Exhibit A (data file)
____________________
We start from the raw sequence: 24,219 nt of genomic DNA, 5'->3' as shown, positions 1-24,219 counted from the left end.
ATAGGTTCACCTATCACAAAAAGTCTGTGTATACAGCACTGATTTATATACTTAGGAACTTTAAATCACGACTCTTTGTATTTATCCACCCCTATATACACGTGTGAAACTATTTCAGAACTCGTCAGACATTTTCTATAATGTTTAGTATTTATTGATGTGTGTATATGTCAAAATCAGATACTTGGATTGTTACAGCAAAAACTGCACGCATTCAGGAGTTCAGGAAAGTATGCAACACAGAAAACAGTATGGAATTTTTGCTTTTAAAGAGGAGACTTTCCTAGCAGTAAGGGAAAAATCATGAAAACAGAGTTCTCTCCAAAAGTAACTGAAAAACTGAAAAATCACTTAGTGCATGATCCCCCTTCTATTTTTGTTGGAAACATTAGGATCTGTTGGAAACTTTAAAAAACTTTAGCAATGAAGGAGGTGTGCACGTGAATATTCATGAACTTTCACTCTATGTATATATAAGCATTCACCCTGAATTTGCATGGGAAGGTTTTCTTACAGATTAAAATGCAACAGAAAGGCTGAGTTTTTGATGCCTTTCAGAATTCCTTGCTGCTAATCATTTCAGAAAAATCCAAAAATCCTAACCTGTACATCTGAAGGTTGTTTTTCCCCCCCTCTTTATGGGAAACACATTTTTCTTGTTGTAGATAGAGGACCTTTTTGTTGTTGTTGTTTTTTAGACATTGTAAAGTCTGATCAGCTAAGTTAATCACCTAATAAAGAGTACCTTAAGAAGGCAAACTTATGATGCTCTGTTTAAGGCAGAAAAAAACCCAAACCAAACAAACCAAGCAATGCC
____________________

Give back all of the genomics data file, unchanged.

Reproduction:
We start from the raw sequence: 24,219 nt of genomic DNA, 5'->3' as shown, positions 1-24,219 counted from the left end.
ATAGGTTCACCTATCACAAAAAGTCTGTGTATACAGCACTGATTTATATACTTAGGAACTTTAAATCACGACTCTTTGTATTTATCCACCCCTATATACACGTGTGAAACTATTTCAGAACTCGTCAGACATTTTCTATAATGTTTAGTATTTATTGATGTGTGTATATGTCAAAATCAGATACTTGGATTGTTACAGCAAAAACTGCACGCATTCAGGAGTTCAGGAAAGTATGCAACACAGAAAACAGTATGGAATTTTTGCTTTTAAAGAGGAGACTTTCCTAGCAGTAAGGGAAAAATCATGAAAACAGAGTTCTCTCCAAAAGTAACTGAAAAACTGAAAAATCACTTAGTGCATGATCCCCCTTCTATTTTTGTTGGAAACATTAGGATCTGTTGGAAACTTTAAAAAACTTTAGCAATGAAGGAGGTGTGCACGTGAATATTCATGAACTTTCACTCTATGTATATATAAGCATTCACCCTGAATTTGCATGGGAAGGTTTTCTTACAGATTAAAATGCAACAGAAAGGCTGAGTTTTTGATGCCTTTCAGAATTCCTTGCTGCTAATCATTTCAGAAAAATCCAAAAATCCTAACCTGTACATCTGAAGGTTGTTTTTCCCCCCCTCTTTATGGGAAACACATTTTTCTTGTTGTAGATAGAGGACCTTTTTGTTGTTGTTGTTTTTTAGACATTGTAAAGTCTGATCAGCTAAGTTAATCACCTAATAAAGAGTACCTTAAGAAGGCAAACTTATGATGCTCTGTTTAAGGCAGAAAAAAACCCAAACCAAACAAACCAAGCAATGCC